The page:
Mayor Daley gets emotional discussing wife's cancer

December 3, 2009 (CHICAGO) Maggie Daley's doctor said she began radiation treatment right before Thanksgiving. It will end next week.

Because of the risk of a fracture, Dr. Steven Rosen said it is necessary for Maggie Daley to keep weight off her right leg.

The mayor's office released a statement Wednesday night. On Thursday, Mayor Daley made his first public comments about his wife's latest condition.

For the past decade, Chicago's first lady Maggie Daley has been battling cancer. Over the years, there have been some setbacks that have been successfully treated. The latest diagnosis of a lesion in Daley's right leg is something her husband said she will get through as well.

"She has had many setbacks, like anything else, in all families you have setbacks. The family comes together in any setbacks and are able to defeat any setbacks you have in life," said Mayor Daley.

Mayor Daley was visibly teary as he talked about his wife's courageous battle with cancer.

"Maggie is a very kind and tough person she comes from a strong family our family as well," said Mayor Daley.

When asked if she had been stronger than him, the mayor answered, "Oh yeah, definitely."

Almost 10 years ago, Maggie Daley was diagnosed with breast cancer. The disease spread to other organs but, it had been controlled with a several different therapies. Northwestern cancer specialist Dr. Steven Rosen is treating the first lady. He says a bone lesion is very common with Daley's type of cancer. Rosen spoke to ABC-7 on the phone from a medical conference in New Orleans.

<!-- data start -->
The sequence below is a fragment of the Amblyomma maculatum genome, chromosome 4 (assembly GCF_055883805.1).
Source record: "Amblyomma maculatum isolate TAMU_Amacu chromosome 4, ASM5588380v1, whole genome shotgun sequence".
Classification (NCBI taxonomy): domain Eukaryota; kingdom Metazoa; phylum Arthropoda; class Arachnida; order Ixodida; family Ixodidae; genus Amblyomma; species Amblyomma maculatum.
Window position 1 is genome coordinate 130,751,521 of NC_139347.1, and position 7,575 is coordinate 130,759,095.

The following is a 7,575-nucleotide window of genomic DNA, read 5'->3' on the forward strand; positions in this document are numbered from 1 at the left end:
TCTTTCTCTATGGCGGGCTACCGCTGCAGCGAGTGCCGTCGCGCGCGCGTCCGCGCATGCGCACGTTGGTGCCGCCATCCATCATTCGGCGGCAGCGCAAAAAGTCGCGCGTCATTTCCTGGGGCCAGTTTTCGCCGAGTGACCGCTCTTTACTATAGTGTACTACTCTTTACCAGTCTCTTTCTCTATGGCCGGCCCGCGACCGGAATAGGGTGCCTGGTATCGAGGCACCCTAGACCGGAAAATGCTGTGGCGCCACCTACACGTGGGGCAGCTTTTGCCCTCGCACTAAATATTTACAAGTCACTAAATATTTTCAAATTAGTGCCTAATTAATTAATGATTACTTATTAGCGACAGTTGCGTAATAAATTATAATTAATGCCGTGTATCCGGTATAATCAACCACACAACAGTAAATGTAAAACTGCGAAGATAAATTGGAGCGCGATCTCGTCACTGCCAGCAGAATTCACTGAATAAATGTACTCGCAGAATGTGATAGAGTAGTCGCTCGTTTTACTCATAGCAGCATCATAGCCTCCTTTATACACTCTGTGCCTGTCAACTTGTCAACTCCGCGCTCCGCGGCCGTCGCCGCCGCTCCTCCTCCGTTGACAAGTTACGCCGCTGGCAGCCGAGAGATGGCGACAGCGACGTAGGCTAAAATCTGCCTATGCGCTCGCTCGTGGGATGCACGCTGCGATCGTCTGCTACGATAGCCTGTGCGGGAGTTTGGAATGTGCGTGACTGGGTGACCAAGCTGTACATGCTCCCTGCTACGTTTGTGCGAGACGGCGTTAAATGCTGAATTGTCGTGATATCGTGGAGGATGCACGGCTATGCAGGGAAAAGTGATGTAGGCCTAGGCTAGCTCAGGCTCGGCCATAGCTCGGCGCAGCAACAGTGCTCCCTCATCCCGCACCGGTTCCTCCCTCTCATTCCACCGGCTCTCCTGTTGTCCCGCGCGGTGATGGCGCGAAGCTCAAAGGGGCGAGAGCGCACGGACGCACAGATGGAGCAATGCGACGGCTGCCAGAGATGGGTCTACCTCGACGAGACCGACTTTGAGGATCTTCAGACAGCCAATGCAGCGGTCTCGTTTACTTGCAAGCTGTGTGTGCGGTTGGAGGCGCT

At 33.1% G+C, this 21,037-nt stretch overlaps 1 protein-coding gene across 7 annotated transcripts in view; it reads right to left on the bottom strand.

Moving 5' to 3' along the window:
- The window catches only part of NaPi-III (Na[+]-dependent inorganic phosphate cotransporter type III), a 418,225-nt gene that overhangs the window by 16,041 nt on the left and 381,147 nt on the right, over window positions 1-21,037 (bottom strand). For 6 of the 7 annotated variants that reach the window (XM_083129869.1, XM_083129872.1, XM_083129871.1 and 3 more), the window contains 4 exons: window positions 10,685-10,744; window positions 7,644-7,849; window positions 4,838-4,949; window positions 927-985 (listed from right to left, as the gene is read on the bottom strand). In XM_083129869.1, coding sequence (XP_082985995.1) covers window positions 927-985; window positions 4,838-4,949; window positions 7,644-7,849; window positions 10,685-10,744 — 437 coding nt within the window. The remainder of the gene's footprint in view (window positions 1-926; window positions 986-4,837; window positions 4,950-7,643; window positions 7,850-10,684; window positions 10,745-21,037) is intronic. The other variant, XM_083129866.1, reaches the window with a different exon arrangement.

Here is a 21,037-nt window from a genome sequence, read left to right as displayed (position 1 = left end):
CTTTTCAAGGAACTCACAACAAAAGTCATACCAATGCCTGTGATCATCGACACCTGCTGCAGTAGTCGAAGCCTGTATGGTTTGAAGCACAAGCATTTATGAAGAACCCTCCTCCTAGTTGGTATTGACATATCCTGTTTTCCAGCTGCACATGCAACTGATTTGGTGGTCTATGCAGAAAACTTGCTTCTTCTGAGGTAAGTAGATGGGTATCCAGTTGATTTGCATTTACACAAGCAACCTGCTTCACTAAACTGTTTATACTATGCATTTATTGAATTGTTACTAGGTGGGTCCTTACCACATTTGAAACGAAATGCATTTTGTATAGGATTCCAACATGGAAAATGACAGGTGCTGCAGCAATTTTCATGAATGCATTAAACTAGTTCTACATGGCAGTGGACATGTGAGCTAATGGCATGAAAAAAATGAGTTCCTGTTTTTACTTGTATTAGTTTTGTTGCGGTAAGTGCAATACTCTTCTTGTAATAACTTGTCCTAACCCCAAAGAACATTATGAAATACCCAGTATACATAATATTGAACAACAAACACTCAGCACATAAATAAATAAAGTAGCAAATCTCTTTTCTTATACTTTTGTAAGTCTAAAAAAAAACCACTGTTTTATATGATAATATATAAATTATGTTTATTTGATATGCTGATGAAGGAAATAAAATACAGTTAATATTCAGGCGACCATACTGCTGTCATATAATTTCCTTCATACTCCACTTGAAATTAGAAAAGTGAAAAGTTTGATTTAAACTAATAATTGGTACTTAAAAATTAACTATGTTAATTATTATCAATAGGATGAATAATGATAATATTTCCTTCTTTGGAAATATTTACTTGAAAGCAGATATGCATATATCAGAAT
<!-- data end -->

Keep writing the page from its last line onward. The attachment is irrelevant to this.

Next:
"Periodically the treatments will stop working and there will be progression of the disease that could be in different bone," said Rosen.

Dr. Rosen said the radiation treatment will target the specific area. When that is complete next week, Rosen said he will follow up with drug therapy. Dr. Rosen called Maggie Daley an inspiration to other cancer patients, especially women.

"She has been very fortunate. The majority of treatments have been successful. There is nobody better, no stronger individual," said Rosen.

While confined to a wheelchair during the treatment the mayor said his wife's latest set back has not affected her commitment to children.

She had a meeting Thursday about afterschool programs in the city.

Despite setbacks, Mrs. Daley has continued to maintain a very busy schedule during the past few years.

Earlier this year, the 66-year-old underwent a biopsy of a bone lesion. Three years ago, Mrs. Daley had surgery to remove a tumor in her right breast.

Dr. Rosen said his patient is doing well and he expects the current treatment to be successful.

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